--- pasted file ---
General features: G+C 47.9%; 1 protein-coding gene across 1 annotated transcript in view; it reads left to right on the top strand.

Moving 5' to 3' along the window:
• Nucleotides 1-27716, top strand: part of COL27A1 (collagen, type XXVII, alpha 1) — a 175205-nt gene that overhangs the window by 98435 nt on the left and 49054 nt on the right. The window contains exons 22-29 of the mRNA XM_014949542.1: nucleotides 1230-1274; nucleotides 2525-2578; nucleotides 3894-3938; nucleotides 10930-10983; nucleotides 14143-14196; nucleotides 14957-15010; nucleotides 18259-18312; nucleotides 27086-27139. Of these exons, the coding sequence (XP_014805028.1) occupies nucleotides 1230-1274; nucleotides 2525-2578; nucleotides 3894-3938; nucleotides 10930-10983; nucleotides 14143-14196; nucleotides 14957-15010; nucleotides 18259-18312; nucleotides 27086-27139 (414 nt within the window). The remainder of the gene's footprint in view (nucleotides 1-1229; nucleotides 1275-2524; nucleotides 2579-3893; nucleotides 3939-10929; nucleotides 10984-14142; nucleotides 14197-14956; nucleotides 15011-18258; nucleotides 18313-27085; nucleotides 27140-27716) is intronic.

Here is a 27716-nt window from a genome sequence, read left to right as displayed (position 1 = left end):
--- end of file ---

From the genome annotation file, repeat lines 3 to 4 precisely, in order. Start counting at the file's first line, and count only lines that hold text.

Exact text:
• Nucleotides 1-27716, top strand: part of COL27A1 (collagen, type XXVII, alpha 1) — a 175205-nt gene that overhangs the window by 98435 nt on the left and 49054 nt on the right. The window contains exons 22-29 of the mRNA XM_014949542.1: nucleotides 1230-1274; nucleotides 2525-2578; nucleotides 3894-3938; nucleotides 10930-10983; nucleotides 14143-14196; nucleotides 14957-15010; nucleotides 18259-18312; nucleotides 27086-27139. Of these exons, the coding sequence (XP_014805028.1) occupies nucleotides 1230-1274; nucleotides 2525-2578; nucleotides 3894-3938; nucleotides 10930-10983; nucleotides 14143-14196; nucleotides 14957-15010; nucleotides 18259-18312; nucleotides 27086-27139 (414 nt within the window). The remainder of the gene's footprint in view (nucleotides 1-1229; nucleotides 1275-2524; nucleotides 2579-3893; nucleotides 3939-10929; nucleotides 10984-14142; nucleotides 14197-14956; nucleotides 15011-18258; nucleotides 18313-27085; nucleotides 27140-27716) is intronic.

Here is a 27716-nt window from a genome sequence, read left to right as displayed (position 1 = left end):